Situations, Agents and TEMS – Deep Dive

There will always be a delay between an issue occurring and situation evaluation that detects it. The situation author chooses that time as the sampling interval. The default time is 15 minutes. The choice is between

  1. low interval time and rapid response and higher CPU cost
  2. higher interval time and slower response and lower CPU cost.

Most customers accept an ITM agent using some CPU percentage. However those same customers would never agree to a 25% CPU usage by the ITM agent. There is a balancing act between the two choices.

There is a second delay factor which must be accounted for. The TEMS the agent reports to also has a process that looks for results using the exact same sampling interval. It typically starts up after all of the agents are started so in an ideal case, the results are ready for processing when the TEMS process starts. However, if any agent was not started when the situation was started, it’s results will arrive later. For example, assume a sampling interval of 30 minutes.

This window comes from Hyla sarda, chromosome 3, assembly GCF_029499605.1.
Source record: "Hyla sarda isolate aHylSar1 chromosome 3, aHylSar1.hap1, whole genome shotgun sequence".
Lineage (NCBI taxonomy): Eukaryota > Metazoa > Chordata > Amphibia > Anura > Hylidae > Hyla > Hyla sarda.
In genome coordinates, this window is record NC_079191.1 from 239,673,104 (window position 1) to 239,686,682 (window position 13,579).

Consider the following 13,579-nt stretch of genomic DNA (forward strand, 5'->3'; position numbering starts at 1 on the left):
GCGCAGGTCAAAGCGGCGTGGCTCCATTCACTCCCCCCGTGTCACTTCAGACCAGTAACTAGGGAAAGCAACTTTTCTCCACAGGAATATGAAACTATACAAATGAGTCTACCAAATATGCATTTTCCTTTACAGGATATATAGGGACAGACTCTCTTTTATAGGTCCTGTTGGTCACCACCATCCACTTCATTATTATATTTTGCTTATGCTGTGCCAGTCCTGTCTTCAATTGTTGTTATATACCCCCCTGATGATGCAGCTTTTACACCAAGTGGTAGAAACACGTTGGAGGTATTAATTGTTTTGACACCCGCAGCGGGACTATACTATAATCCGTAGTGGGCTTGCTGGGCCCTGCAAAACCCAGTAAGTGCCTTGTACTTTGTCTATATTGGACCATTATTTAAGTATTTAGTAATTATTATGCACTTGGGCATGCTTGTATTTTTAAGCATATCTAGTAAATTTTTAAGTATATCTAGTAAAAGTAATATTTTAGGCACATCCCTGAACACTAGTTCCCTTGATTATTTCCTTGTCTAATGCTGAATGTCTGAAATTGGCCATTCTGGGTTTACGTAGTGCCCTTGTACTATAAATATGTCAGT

1. time 00:00 – situations start on all but agent123:KUX [which is not running yet]
  2. time 00:00 – Agents evaluate situation and send in results.
  3. time 00:30 – situation SQL starts at the TEMS – which processes the results and then events are created or not, as usual
  4. time 05:00 – agent123:KUX starts up
  5. time 05:05 – agent123:KUX sends in results which is stored
  6. time 30:00 – most agents send in results
  7. time 30:30 – TEMS situation processing starts and processes the pending results as usual.
  8. time 35:05 – agent123:KUX sends in results which is stored